ECB published a letter by Andrea Enria, Chair of the Supervisory Board of ECB, to members of the European Parliament. The letter sets out certain considerations to better understand the role of ECB in the sphere of prudential banking supervision. As a general principle, banks are responsible for determining their internal capital targets, provided they adhere to a range of minimum regulatory and supervisory thresholds. ECB Banking Supervision continually assesses the situation of supervised banks to ascertain whether they are in a position to comply with all prudential requirements in the foreseeable future. Heightened scrutiny is applied in periods when the business model of a bank undergoes changes that impact its risk profile and, thus, its capital and liquidity planning.
The letter specifies that ECB Banking Supervision engages in detailed discussions with these banks on their strategic and financial planning to gain assurance that they are maintaining adequate levels of capital and liquidity, commensurate with their risk profile, and the buffers needed to manage the risks inherent in their strategic plans. As described in more detail in the Supervisory Manual, the key supervisory tool supporting ongoing supervisory assessments is the Supervisory Review and Evaluation Process (SREP). Its aim is to capture the best possible overall picture of the risk profile of an institution. The ECB Banking Supervision applies the common Single Supervisory Mechanism (SSM) SREP methodology to all significant institutions, facilitating peer comparisons and large-scale transversal analyses. The methodology thus ensures a level playing field across supervised institutions, while taking into account their specific features.
In the letter, Andrea Enria stressed that the ECB Banking Supervision carries out all its supervisory tasks to promote the safety and soundness of the banking sector and the stability of the wider financial system. The ECB Banking Supervision is tasked with maintaining a level playing field, not enforcing competition (which is the responsibility of EU and national competition authorities). By ensuring even and consistent supervisory practices across euro area, the ECB Banking Supervision may indeed contribute to competitiveness in the banking sector. With respect to dealing with less liquid and illiquid securities, the supervisory objective is to ensure that balance sheet positions are valued, managed, and controlled in an appropriate manner. From its inception, the ECB Banking Supervision has promoted awareness of valuation risks and the application of prudent valuation and risk management approaches.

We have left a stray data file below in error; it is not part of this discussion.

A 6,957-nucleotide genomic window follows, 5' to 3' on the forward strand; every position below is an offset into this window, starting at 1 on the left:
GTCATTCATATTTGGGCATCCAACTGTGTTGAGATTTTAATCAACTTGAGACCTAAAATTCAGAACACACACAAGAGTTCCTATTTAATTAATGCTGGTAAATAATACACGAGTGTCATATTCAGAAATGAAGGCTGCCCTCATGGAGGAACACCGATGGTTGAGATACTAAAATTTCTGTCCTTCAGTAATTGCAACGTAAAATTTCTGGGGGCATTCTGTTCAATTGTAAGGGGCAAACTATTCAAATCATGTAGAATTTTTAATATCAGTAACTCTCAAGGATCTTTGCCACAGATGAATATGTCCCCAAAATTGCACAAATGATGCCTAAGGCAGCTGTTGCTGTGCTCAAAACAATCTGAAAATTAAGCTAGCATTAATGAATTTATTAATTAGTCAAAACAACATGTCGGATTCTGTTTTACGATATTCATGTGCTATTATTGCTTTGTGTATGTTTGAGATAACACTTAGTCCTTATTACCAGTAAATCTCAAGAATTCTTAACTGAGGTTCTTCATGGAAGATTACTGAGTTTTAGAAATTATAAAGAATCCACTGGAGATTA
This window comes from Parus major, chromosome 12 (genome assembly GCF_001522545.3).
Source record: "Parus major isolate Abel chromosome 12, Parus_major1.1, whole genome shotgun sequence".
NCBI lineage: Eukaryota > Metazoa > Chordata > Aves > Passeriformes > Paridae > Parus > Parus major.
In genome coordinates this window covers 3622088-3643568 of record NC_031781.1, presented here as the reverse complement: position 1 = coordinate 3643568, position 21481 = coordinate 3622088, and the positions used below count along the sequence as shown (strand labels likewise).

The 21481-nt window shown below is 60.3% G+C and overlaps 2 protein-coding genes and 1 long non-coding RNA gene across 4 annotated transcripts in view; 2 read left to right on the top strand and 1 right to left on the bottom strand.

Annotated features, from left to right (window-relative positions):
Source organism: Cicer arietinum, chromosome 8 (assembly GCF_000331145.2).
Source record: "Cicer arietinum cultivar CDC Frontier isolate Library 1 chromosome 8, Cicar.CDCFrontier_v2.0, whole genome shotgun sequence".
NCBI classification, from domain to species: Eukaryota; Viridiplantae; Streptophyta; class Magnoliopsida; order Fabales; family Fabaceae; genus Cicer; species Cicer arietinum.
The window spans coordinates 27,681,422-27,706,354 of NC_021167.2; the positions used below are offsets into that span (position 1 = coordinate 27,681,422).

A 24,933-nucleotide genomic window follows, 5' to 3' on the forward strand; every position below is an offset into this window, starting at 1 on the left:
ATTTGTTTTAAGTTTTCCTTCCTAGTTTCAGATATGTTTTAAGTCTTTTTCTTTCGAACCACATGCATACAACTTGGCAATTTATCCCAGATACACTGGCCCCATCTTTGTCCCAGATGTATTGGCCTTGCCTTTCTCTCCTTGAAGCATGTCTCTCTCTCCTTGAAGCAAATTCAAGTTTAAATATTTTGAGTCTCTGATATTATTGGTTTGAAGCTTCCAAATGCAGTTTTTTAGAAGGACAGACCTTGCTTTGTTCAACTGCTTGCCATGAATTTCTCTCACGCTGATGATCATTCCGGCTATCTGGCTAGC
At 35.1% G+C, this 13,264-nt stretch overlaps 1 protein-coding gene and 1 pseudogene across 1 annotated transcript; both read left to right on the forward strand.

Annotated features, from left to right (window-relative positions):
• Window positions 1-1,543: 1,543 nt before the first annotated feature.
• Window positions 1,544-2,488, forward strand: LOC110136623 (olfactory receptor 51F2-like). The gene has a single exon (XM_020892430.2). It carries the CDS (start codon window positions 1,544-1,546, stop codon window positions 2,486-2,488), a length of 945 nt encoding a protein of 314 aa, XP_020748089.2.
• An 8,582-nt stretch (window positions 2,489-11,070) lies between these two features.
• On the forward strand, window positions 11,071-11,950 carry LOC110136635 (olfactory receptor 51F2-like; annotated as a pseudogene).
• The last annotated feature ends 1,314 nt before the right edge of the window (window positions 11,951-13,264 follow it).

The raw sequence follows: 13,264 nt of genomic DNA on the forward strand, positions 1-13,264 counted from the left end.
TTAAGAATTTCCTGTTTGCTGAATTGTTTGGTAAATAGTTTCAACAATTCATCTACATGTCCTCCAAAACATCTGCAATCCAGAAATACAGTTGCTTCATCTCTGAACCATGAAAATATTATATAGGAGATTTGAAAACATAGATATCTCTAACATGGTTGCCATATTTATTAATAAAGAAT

Keywords: Europe, EU, Banking, SREP, Banking Supervision, SSM, Supervisory Manual, European Parliament, ECB
Previous ArticleESRB Paper Examines Whether Regulatory Capital Has Made Banks Safer
HKMA has published a circular that sets out the regulatory and reporting treatment for loans that participating authorized institutions may grant to eligible borrowers under the 100% Personal Loan Guarantee Scheme.
ECB published the results of the assessment of internal models that banks use to calculate risk-weighted assets for credit, market, and counterparty credit risks.
PRA published a statement on the regulatory treatment of retail residential mortgage loans under the Mortgage Guarantee Scheme, or MGS.
FCA is consulting, via CP21/7, on the second phase of proposed rules to introduce the UK Investment Firm Prudential Regime (IFPR).
HM Treasury and BoE announced the joint creation of a Central Bank Digital Currency (CBDC) Taskforce to coordinate the exploration of a potential central bank digital currency in UK.
EIOPA published an opinion to set out its expectations on the supervision of the integration of climate change risk scenarios by insurers in their Own Risk and Solvency Assessment (ORSA).
EC published the Implementing Regulation 2021/622 that lays down implementing technical standards for reporting of the minimum requirement for own funds and eligible liabilities (MREL).
BCBS has set out the strategic work priorities, as part of its the work program for 2021-22.
Bundesbank published two circulars on AnaCredit reporting requirements. Circular 27/2021 covers changes to the reporting of branches, additional attributes to be reported for investment funds from August 01, 2021, and updates to the list of international organizations.
PRA published the policy statement PS8/21, which contains the final supervisory statement SS3/21 on the PRA approach to supervision of the new and growing non-systemic banks in UK.